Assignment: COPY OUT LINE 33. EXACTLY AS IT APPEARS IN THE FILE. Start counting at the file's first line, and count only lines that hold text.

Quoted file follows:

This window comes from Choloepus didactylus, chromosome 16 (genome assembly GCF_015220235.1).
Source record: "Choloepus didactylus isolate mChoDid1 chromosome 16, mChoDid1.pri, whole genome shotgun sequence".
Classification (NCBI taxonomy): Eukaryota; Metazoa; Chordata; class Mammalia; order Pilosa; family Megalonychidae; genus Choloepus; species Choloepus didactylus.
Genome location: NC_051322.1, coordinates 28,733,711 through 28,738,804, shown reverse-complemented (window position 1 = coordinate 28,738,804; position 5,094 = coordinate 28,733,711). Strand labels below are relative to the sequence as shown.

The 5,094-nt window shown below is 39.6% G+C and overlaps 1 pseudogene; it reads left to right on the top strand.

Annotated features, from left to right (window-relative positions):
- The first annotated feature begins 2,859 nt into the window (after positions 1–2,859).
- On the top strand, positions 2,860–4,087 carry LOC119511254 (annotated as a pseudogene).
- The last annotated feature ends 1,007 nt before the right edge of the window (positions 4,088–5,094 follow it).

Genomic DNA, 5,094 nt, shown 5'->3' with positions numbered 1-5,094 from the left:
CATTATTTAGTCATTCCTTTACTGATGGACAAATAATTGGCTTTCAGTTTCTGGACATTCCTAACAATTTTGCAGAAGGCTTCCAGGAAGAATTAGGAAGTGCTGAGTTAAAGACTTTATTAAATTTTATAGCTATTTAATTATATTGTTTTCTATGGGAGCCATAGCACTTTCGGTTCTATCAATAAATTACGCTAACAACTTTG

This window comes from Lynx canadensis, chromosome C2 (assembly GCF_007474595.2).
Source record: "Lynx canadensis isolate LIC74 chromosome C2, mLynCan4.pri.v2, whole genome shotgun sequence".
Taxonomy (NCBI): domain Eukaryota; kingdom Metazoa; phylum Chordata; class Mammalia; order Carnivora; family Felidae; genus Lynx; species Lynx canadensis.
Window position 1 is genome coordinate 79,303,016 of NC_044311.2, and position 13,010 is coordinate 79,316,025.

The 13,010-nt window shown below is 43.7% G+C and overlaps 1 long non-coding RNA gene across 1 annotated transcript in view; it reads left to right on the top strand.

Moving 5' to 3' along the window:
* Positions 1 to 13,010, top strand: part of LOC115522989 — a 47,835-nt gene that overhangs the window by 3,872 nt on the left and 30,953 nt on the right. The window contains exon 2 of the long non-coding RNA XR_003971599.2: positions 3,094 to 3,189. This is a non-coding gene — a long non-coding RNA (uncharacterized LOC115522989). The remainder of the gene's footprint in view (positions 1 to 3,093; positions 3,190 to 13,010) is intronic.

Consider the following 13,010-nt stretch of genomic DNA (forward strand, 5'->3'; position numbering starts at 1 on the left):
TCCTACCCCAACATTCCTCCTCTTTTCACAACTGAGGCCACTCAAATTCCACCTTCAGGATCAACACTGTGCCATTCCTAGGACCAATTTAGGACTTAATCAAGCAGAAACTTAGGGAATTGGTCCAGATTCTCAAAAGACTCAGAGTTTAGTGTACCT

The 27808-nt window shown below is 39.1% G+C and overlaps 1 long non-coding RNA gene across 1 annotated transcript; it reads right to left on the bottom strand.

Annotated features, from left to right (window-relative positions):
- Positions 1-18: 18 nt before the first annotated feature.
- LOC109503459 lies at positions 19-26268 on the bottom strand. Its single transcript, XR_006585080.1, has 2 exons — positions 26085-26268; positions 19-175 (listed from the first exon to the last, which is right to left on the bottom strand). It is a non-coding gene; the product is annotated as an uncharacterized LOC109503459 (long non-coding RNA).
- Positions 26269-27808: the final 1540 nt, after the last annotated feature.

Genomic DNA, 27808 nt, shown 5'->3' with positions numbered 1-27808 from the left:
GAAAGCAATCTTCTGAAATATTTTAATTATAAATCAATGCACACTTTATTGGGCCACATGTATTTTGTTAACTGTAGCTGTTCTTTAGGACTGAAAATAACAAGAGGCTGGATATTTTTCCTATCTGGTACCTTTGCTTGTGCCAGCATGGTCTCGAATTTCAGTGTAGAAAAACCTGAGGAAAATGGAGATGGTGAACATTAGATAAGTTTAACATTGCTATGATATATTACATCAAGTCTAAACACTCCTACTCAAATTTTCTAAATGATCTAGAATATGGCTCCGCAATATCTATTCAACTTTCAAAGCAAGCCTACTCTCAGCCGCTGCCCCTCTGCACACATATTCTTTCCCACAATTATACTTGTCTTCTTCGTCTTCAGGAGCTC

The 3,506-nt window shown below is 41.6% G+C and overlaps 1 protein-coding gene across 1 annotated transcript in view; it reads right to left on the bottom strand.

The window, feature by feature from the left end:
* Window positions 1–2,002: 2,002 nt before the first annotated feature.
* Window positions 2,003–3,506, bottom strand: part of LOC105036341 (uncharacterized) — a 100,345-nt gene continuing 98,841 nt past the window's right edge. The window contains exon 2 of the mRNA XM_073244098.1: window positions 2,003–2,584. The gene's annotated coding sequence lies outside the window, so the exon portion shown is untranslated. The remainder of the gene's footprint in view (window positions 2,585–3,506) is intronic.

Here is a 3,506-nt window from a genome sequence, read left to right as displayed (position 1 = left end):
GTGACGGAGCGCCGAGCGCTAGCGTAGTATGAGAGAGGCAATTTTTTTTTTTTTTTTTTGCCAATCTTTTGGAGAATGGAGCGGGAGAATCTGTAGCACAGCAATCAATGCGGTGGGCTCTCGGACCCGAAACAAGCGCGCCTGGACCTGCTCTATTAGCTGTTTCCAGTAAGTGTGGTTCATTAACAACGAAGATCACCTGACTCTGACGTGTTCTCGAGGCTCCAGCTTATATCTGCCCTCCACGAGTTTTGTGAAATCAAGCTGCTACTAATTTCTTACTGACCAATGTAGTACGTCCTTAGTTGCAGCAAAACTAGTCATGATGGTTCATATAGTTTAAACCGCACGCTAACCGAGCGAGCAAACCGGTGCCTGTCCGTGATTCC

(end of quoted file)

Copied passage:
GTGACGGAGCGCCGAGCGCTAGCGTAGTATGAGAGAGGCAATTTTTTTTTTTTTTTTTTGCCAATCTTTTGGAGAATGGAGCGGGAGAATCTGTAGCACAGCAATCAATGCGGTGGGCTCTCGGACCCGAAACAAGCGCGCCTGGACCTGCTCTATTAGCTGTTTCCAGTAAGTGTGGTTCATTAACAACGAAGATCACCTGACTCTGACGTGTTCTCGAGGCTCCAGCTTATATCTGCCCTCCACGAGTTTTGTGAAATCAAGCTGCTACTAATTTCTTACTGACCAATGTAGTACGTCCTTAGTTGCAGCAAAACTAGTCATGATGGTTCATATAGTTTAAACCGCACGCTAACCGAGCGAGCAAACCGGTGCCTGTCCGTGATTCC